Giving the Axis too much credit for planning and cooperation, many observers incorrectly assumed that Hitler and Mussolini had plotted the campaign and Italy's role in detail during their Brenner meeting of June 2. Presumably, the first step had been completed; only a few days before June 22, Italy had sent troops to garrison the Greek territories occupied by Germany, thereby releasing soldiers and equipment to the Soviet Front. Italy presumably would convoy German troops, materials, and foodstuffs through the Adriatic to the Aegean, thereby lightening the burden on the railroad system straining to supply the German advance.(27) At same time Italy would patrol the entrance to the Dardanelles, while the Luftwaffe in Crete, reinforced by the contingents which had left Italy only a few days before, would be kept ready to stave off any possible action by the British fleet in the Eastern Mediterranean and to prevent its joining with the Soviet fleet. Foreign press reports continued that the Germans saw their attack as part of a plan to exclude Britain from the Eastern Mediterranean. They expected to reach the Soviet-Turkish border on the eastern shore of the Black Sea in a few weeks. They then would move against Britain in Middle East.(28)

The day following Italy's declaration of war, propagandists shrilly shouted Rome's purposes to the foreign press:

1. This conflict is along the constructive lines of Europe's renovation undertaken by the Axis powers; 2. The war is not directed against the Russian people but against bolshevism (and looks also to liberate its subject peoples . . . ); 3. The history of Soviet diplomacy is nothing but one of contradictions and double dealings; 4. [Germany has] . . . irrefutably established the aggressive intentions of Russia; 5. The British Empire has tried to include the USSR among its allies in its effort to carry on the war.(29)

Soviet historians have accused Mussolini of leading a "Christian Crusade" against bolshevik Russia.(30) Not a specious charge. Civiltà Cattolica, for example, exhorted: "In their prayers Catholics should not forget to add this urgent wish: the salvation of 180 million souls lorded over by a few militant atheists."(31) Clearly many of the religiously oriented rejoiced at the attack against what the Catholic Avvenire called "the anticipation of the anti-Christ." A fascist, non-Vatican paper specializing in religious news, Avvenire continued: "Two years of intimate suffering between idealistic imperatives and the compromises of reality have finally ended. We are above all believers. We believe and hope that the anti-Bolshevist drive is the sign of predestination . . . . England and the United States can no longer make man believe in the good faith of those who fight for Russia."(32) Italian propagandists accused the United States of entering an "unholy alliance" by pledging its aid to the communist state. Hoping for support from US Catholics, the sometimes sleazy fascist propagandist, Virginio Gayda, wrote: "This open association of the Anglo-Saxon world with Sovietism can only deepen its moral isolation from the many free peoples who have respect for civilization and the realization of the danger that threatens it from the plot of Moscow."(33)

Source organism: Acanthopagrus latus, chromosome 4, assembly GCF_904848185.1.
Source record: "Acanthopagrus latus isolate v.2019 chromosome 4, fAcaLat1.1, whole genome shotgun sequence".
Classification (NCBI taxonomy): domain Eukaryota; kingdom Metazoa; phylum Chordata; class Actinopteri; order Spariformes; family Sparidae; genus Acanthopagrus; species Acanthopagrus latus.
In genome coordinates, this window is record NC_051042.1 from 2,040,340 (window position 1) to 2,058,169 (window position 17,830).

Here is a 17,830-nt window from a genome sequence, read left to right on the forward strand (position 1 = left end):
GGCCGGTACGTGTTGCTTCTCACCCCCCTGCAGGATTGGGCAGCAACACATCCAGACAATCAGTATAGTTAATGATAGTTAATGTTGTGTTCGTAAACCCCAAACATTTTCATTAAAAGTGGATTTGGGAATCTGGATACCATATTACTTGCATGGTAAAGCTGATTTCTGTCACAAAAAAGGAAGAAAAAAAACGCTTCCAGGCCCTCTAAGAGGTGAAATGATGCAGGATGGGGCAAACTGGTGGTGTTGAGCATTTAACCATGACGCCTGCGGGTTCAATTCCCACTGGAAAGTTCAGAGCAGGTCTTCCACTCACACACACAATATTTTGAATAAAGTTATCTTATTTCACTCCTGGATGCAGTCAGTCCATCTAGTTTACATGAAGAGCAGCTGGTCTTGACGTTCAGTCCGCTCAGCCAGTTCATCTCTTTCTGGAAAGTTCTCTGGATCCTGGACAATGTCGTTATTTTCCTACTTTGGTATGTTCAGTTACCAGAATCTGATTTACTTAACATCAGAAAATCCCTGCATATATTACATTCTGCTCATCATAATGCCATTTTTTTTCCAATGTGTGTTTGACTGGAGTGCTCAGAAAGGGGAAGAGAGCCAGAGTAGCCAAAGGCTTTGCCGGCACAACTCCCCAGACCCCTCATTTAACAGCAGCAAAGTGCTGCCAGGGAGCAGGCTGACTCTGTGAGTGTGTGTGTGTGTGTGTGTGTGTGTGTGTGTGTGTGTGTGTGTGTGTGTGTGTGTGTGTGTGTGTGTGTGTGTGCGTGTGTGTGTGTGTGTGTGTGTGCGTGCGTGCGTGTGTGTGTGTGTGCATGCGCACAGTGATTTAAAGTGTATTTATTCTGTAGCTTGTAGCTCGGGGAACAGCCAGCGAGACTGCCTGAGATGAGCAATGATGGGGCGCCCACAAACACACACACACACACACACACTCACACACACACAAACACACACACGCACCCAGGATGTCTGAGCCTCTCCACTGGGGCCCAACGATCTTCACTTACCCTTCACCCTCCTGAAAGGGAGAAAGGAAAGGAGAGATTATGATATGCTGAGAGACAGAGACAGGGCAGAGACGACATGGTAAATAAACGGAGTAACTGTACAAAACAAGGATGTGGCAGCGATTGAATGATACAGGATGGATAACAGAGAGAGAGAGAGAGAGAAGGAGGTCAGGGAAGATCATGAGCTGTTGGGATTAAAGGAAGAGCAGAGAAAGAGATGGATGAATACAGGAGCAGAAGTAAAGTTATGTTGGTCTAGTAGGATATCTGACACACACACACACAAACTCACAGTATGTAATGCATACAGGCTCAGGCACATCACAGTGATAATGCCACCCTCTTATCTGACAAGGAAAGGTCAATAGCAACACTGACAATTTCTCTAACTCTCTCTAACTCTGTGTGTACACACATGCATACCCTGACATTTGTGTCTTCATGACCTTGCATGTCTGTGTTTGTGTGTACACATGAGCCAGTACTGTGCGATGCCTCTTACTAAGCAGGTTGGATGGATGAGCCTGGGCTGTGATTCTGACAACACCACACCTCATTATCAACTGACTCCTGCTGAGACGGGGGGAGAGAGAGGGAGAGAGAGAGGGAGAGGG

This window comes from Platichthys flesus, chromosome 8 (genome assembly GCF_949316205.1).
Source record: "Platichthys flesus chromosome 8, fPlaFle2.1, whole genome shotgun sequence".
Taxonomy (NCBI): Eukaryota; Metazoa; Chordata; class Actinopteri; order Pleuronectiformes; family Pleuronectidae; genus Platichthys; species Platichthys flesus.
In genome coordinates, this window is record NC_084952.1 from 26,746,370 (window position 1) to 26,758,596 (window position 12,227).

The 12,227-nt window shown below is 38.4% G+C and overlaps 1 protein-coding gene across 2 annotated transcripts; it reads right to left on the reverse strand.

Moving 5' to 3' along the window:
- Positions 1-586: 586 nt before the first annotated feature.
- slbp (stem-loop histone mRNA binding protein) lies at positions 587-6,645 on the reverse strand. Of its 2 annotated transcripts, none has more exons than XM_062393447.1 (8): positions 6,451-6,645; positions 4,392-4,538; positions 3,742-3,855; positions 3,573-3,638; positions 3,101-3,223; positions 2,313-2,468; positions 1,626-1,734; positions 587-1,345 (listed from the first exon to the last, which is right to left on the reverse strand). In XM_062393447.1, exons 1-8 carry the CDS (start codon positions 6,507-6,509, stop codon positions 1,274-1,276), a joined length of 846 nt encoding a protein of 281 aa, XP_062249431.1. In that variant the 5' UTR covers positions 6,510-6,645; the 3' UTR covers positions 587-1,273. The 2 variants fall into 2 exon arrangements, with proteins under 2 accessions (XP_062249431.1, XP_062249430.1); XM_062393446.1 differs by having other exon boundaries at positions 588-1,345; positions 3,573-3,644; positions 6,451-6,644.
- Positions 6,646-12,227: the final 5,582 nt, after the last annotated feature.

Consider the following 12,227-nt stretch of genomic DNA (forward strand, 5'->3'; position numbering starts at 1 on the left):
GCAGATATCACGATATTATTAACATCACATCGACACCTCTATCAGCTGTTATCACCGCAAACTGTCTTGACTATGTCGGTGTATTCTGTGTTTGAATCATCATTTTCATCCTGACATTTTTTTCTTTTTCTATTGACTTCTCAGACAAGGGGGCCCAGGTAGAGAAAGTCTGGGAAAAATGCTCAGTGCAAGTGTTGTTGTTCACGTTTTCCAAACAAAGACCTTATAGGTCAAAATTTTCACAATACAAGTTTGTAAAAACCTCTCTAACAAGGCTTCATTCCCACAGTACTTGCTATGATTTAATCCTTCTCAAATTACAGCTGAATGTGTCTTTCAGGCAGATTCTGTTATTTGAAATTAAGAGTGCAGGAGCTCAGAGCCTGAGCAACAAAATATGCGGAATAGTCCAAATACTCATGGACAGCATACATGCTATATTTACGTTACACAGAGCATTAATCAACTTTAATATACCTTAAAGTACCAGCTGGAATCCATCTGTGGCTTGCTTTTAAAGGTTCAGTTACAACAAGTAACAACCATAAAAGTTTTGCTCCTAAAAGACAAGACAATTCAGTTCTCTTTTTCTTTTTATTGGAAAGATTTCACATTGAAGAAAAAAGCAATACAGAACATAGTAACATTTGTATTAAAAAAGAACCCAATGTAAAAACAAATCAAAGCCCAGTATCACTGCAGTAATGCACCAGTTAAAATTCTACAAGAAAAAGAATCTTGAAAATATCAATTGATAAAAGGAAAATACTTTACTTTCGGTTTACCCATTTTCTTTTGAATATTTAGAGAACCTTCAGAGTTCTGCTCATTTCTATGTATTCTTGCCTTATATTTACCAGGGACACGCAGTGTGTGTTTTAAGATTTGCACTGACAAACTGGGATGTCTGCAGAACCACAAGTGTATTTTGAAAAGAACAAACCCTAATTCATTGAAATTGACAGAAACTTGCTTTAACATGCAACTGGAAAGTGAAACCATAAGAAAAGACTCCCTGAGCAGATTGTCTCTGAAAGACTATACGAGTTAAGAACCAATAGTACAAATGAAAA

Italian propagandists further declared that the Soviets had merely modified Marxism to meet Russia's Asiatic needs, and the solidarity between bourgeois plutocracy and Soviet communism was not founded alone on the anti-European and anti-Japanese interests of the English and Slavs, but also upon the Hebraic, bolshevik experiment.(34) These forces had mobilized to annihilate the real revolution, the one in Italy and Germany resolute to liberate Europe's workers from their oppression at the hands of English capitalism and Russian imperialism.(35)

Mussolini made his decision to join the fighting in the East rather casually, in part because he often seemed convinced that the Russians were so racially inferior that they could put up no great resistance.(36) One fascist in the early winter of 1941 intoned that "half-breed Slavo-Mongols" were racially degenerate, and Russians did "not possess the offensive spirit and sense of initiative that constitutes the true military spirit," because they, unlike fascist soldiers, had for centuries been forced to obey as slaves.(37) Further, the Duce thought poorly of the Soviet army, which fascist propaganda had criticized for being too politicized and even too mechanized.(38) Mussolini thus occasionally could persuade himself that the war would be won in a few months, and he feared that if he remained outside of it, Italy would lose its place in the sun, and he would lose his reputation as one of the chief prophets of anti-communism. He pugnaciously had to show himself and the world that he was as much in charge of the war as was Hitler.(39)